Den of the Cyphered Wolf

Sunday, May 3, 2015

X-Men: Days of Future Past and Specific Comic Adaptation?

My dirty little secret when it comes to movies is that since I'm broke I don't tend to catch them until way, way, way, after the fact. Which bums me out because yeah it means I don't get to see Avengers 2 this weekend and because it means that when it comes to movie reviews I am almost never topical.

But there is a freedom in that. It means that rather than worrying about telling people if I think a movie is good or worth thier money I can take a much more lackadaisical approach and talk about any interesting ideas I had while watching a movie or letting them percalate for a while.

In this case I had an epiphany about a recent shift in comic book movies after watching X-men: Days of Future Past.

While I enjoyed it I couldn't help but feel the movie was a bit of fan wank. Almost every narrative flaw the film has can be explained by it bending over backwards to position itself for moments and characters the fans have wanted to see for years.

Once it becomes clear that dealing with Mystique in the past is a golden snitch why do we keep cutting to the future? Because realistically it's the only chance to see future characters like Bishop the fans have been clamoring for since the first one.

Why does young prof-ex seem so out of character? So we can have Patrick Stewart give one of "his" speeches to James McAvoy, both of whom are two of the best actors of their respective generations.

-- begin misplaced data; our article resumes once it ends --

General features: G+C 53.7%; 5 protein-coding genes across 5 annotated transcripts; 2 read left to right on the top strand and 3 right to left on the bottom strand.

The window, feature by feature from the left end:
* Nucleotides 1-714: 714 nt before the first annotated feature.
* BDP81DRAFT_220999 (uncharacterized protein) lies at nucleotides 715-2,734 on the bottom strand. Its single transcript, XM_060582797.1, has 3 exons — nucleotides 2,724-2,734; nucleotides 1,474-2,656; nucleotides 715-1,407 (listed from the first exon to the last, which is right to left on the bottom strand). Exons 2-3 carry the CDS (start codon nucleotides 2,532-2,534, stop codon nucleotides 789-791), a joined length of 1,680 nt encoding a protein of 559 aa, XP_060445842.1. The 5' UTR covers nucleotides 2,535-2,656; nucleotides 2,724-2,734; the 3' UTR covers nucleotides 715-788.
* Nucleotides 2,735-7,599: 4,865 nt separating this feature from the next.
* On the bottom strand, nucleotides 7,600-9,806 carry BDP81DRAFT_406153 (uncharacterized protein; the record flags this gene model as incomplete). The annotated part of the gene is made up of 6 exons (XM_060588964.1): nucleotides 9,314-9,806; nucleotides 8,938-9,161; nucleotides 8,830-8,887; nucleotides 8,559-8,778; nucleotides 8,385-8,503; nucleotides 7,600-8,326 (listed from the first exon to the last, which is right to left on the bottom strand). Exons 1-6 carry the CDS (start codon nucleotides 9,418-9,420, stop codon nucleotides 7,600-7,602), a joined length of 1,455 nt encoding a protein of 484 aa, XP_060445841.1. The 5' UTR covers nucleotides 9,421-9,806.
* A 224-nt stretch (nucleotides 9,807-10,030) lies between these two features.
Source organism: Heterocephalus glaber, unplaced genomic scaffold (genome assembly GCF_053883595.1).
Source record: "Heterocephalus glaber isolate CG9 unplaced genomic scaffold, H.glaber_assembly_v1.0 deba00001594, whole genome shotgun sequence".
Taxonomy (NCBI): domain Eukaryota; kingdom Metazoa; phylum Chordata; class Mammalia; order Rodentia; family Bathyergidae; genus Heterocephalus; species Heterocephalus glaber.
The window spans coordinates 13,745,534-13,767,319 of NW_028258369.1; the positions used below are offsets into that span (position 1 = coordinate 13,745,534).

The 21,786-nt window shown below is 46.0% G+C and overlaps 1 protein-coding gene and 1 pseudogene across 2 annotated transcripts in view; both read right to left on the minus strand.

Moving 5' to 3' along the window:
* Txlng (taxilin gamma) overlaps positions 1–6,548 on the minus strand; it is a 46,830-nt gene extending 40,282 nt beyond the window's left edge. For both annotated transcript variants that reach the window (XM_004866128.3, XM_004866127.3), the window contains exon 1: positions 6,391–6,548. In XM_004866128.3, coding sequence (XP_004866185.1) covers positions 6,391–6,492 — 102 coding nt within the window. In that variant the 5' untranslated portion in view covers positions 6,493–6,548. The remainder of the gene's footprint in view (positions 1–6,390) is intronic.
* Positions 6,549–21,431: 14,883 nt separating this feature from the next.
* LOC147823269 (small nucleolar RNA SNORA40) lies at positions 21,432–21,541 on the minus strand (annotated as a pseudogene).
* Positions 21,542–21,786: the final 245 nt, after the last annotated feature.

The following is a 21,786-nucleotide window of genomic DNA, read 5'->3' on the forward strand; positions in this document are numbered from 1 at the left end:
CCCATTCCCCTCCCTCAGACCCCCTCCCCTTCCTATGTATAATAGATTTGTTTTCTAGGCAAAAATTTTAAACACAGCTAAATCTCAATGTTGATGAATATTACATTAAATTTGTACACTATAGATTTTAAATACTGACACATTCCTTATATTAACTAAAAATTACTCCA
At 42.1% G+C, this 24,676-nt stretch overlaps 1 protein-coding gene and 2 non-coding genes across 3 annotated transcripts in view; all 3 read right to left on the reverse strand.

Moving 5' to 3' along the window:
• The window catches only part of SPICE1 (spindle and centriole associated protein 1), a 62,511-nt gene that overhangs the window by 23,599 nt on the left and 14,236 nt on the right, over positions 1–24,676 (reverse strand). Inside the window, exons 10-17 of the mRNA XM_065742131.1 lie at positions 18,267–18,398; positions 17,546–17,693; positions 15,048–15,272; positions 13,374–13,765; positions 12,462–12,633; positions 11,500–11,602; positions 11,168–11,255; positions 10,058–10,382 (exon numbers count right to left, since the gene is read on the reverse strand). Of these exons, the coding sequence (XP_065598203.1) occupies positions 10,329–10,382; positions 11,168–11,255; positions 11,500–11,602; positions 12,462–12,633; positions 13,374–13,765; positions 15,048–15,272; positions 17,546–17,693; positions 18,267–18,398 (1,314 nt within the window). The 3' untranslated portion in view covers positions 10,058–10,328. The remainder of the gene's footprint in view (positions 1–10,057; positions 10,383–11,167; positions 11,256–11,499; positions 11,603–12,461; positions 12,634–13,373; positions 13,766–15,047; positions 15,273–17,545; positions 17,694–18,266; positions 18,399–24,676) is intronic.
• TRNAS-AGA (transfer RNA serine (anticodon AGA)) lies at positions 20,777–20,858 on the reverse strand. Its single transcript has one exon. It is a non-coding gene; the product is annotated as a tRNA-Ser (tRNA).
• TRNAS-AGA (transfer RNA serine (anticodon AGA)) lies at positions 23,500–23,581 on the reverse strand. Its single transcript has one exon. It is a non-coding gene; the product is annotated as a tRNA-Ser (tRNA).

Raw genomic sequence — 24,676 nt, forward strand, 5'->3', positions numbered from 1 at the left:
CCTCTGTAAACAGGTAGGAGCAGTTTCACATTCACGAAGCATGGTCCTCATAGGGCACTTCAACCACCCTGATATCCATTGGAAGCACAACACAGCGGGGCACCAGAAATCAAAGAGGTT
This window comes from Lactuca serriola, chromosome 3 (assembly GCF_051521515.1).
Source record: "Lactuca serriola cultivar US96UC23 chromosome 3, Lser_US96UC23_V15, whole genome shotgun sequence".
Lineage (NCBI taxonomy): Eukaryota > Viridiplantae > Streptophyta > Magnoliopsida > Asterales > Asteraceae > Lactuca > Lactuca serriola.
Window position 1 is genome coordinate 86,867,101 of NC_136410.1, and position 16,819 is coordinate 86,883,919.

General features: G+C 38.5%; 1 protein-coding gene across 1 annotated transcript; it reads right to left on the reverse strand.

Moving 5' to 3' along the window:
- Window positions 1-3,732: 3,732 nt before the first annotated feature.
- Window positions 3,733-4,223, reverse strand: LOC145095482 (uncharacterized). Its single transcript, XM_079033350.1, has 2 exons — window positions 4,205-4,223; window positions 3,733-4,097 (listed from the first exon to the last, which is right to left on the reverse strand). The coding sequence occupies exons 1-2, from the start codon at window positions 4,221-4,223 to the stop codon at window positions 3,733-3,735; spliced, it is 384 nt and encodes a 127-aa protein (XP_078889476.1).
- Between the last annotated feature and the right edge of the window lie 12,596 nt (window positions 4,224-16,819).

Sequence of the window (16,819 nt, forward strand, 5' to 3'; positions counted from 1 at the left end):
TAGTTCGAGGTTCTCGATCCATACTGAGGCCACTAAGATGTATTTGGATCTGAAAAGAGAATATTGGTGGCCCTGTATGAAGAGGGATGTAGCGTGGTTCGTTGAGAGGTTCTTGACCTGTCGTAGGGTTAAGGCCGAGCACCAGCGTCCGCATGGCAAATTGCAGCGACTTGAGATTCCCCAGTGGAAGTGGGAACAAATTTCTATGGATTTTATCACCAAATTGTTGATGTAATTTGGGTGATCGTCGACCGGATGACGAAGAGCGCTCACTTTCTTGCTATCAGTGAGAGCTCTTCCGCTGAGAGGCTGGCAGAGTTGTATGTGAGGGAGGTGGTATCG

Why is Quick Silver in the movie even though his presence raises a million questions and breaks the narrative?  Well because he's a fan favorite and everybody's been asking for him to show up even though the rights are nutty for while now.

That got me thinking. What should I have expected with Days of Future Past. The movie fans have been asking for that they never thought they would get since the first one of these.

Why when I was a young warthog the point of a comic book movie was to distill the characters and essence  of half  a century into something a mainstream audience could understand. Sure there might be elements from the bigger story lines but it was rare for a movie to straight up admit, "Hey this is an adaptation of say Civil War.  If you're a fan of that this is for you.

If you wanted that you had to go to cartoons.

 And I'm not talking all that long ago. Even the first Avengers was more about that distillation than a specific story. But with Age of Ultron (which again I haven't seen) and the crop of movies over the last year and a half I see a new paradigm on the horizon.

It's just something to think on.

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